Tuesday, February 18, 2014
"Leadership" Gets A Bad Rap
It's become a greatly misused term: Leader Of The Pack. So many people who are using positive training techniques get a big old hard-on when they hear that term. "Oh, you must be the Anti-Christ, you're the Leader Of The Pack!" For folks who are advocating All Positives in training your critters, you sure get All Punchy when that phrase comes up. Which part is that gets you? "Leader" or "pack?" Trust me: the phrase was not coined or invented by Cesar Millan.
On the opposite side, "You MUST be the dominant leader of your dog pack or the entire universe will split on its axis and destroy itself because the dogs will go wild and kill us all!" That's pretty stupid too, seeing as how the human-dog relationship has been around for millennia.
OK, so dogs aren't wolves. Science has debunked that whole wolf thing. Thank God they aren't. Can we please give it a rest?
But suppose you have more than one dog? Say you have five dogs? What the heck are you supposed to call them? A Bark of Dogs? No? Then will someone please come up with a word for a group of dogs? Like a gaggle of geese or a trumpet of swans. For now, if you have more than two dogs, let's just face it. It's a pack of dogs. It's a loosely formed group who get their resources from the same source. If you go to the refrigerator, five dog faces will probably be close by. Anyone who says there isn't a loosely formed, often fluctuating hierarchy among your dogs isn't very observant. You are NOT going to get rid of the word "pack."
You are not going to get rid of the word "leader" either. You are not going to change etymology overnight. Would it calm the AP community down if the term Leader of my Group (of animals) or Group Guide were used? The term "guardian" is almost too P.C. for my taste. A Flock Guardian will kill to protect her flock. Do you think a Ovcharka* invites the wolf threatening her livestock in for a cup of tea? When I think of being my dog's "guardian" I somehow envision myself as a slightly overweight Lara Croft with hip holsters over my Spanx and everyone is The Enemy. When I think of being my dogs' leader or guide, I picture my much skinnier self atop some glorious peak, my trusty canine side-kicks with me. We've hit one of the summits of training. We've taken the beachhead, together. I taught them and they, in turn, taught me. But it had to start somewhere. My dogs just didn't wake up one day, look at me and say, "Today I shall do complicated maneuvers while I stay by your left knee. Ah, look at the elevated plank. I know I must always touch the yellow part." It began with me deciding to guide or lead my dog to "get" that's what I want. I can to do that in positive way.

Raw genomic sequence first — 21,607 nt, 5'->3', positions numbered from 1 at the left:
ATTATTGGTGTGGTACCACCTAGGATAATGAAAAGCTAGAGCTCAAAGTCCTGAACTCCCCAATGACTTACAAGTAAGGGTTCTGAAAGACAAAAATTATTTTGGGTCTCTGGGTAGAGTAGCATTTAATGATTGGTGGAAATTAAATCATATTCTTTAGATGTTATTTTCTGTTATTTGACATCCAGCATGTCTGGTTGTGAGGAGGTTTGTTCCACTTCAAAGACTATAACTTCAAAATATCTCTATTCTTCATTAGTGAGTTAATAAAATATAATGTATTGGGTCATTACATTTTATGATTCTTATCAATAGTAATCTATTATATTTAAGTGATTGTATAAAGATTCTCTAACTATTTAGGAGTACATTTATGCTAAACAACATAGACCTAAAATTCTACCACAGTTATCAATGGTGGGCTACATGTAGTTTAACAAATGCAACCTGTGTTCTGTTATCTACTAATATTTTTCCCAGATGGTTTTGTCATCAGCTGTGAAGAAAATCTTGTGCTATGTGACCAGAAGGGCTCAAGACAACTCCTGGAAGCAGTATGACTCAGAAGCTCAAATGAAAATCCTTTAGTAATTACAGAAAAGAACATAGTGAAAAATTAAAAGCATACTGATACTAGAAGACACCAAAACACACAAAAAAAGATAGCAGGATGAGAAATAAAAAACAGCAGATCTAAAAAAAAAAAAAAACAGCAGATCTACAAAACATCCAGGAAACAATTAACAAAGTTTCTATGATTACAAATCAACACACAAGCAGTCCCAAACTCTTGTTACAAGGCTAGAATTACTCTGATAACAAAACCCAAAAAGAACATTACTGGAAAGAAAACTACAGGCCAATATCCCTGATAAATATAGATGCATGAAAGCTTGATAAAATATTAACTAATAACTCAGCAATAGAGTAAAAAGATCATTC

All Positive advocates wonder why they feel like they're swimming upstream against the Leader of the Pack theory. You wonder why more people, especially men, aren't harkening to your clarion call of click-treat. "We have M&Ms, come hither!" It's because the first thing so many of you is get all funky with the phrase "leader" because some poor sod has watched Cesar Millan or was told to do stuff the "old" dominant way. Too many of you trot out the latest article on how dogs aren't wolves and therefore the pack mentality is debunked. Fine. Or you spend a while justifying positive training, like it's some incomprehensible weird cult of the absurd. Or, and worst of all, there is a sense of superiority. "Ah, you poor misguided, inhumane dog owner. You haven't been inducted into the Clicker Clique. I have the magic touch and you don't." People don't want a damn lecture. They don't need the science behind it. They don't need Pavlovian theories. They have some crazy-ass dog that is running or ruining their lives and they need help, guidance, foreseeable, hands-on solutions NOW. They need Leadership. Grab the clicker and show them!